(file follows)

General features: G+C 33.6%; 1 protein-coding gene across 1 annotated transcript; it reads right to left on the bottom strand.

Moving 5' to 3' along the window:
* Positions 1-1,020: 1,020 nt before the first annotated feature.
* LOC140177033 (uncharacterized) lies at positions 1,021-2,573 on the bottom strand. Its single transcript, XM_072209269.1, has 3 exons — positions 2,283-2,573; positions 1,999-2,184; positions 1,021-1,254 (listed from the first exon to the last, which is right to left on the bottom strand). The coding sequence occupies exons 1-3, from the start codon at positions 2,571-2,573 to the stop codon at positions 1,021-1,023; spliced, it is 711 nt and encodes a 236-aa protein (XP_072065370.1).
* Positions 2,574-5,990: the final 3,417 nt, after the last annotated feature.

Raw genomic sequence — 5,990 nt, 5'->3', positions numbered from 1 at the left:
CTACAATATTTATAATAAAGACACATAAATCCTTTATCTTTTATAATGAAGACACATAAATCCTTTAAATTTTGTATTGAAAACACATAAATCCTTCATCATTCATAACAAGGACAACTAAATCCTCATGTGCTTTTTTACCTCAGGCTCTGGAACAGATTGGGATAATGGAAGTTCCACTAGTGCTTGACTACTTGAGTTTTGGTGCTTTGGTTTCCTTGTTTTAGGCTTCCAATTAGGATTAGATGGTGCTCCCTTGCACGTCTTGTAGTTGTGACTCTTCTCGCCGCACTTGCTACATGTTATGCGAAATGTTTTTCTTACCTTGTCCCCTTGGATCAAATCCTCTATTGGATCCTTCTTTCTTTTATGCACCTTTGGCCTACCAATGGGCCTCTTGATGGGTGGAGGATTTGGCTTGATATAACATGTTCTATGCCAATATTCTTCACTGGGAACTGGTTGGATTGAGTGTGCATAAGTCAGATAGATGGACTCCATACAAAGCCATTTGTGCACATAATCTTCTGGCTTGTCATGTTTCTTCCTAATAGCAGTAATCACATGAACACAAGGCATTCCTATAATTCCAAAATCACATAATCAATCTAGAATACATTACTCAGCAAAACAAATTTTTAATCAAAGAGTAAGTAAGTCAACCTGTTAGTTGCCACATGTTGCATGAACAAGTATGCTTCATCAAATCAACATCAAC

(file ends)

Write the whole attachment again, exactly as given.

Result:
General features: G+C 33.6%; 1 protein-coding gene across 1 annotated transcript; it reads right to left on the bottom strand.

Moving 5' to 3' along the window:
* Positions 1-1,020: 1,020 nt before the first annotated feature.
* LOC140177033 (uncharacterized) lies at positions 1,021-2,573 on the bottom strand. Its single transcript, XM_072209269.1, has 3 exons — positions 2,283-2,573; positions 1,999-2,184; positions 1,021-1,254 (listed from the first exon to the last, which is right to left on the bottom strand). The coding sequence occupies exons 1-3, from the start codon at positions 2,571-2,573 to the stop codon at positions 1,021-1,023; spliced, it is 711 nt and encodes a 236-aa protein (XP_072065370.1).
* Positions 2,574-5,990: the final 3,417 nt, after the last annotated feature.

Raw genomic sequence — 5,990 nt, 5'->3', positions numbered from 1 at the left:
CTACAATATTTATAATAAAGACACATAAATCCTTTATCTTTTATAATGAAGACACATAAATCCTTTAAATTTTGTATTGAAAACACATAAATCCTTCATCATTCATAACAAGGACAACTAAATCCTCATGTGCTTTTTTACCTCAGGCTCTGGAACAGATTGGGATAATGGAAGTTCCACTAGTGCTTGACTACTTGAGTTTTGGTGCTTTGGTTTCCTTGTTTTAGGCTTCCAATTAGGATTAGATGGTGCTCCCTTGCACGTCTTGTAGTTGTGACTCTTCTCGCCGCACTTGCTACATGTTATGCGAAATGTTTTTCTTACCTTGTCCCCTTGGATCAAATCCTCTATTGGATCCTTCTTTCTTTTATGCACCTTTGGCCTACCAATGGGCCTCTTGATGGGTGGAGGATTTGGCTTGATATAACATGTTCTATGCCAATATTCTTCACTGGGAACTGGTTGGATTGAGTGTGCATAAGTCAGATAGATGGACTCCATACAAAGCCATTTGTGCACATAATCTTCTGGCTTGTCATGTTTCTTCCTAATAGCAGTAATCACATGAACACAAGGCATTCCTATAATTCCAAAATCACATAATCAATCTAGAATACATTACTCAGCAAAACAAATTTTTAATCAAAGAGTAAGTAAGTCAACCTGTTAGTTGCCACATGTTGCATGAACAAGTATGCTTCATCAAATCAACATCAAC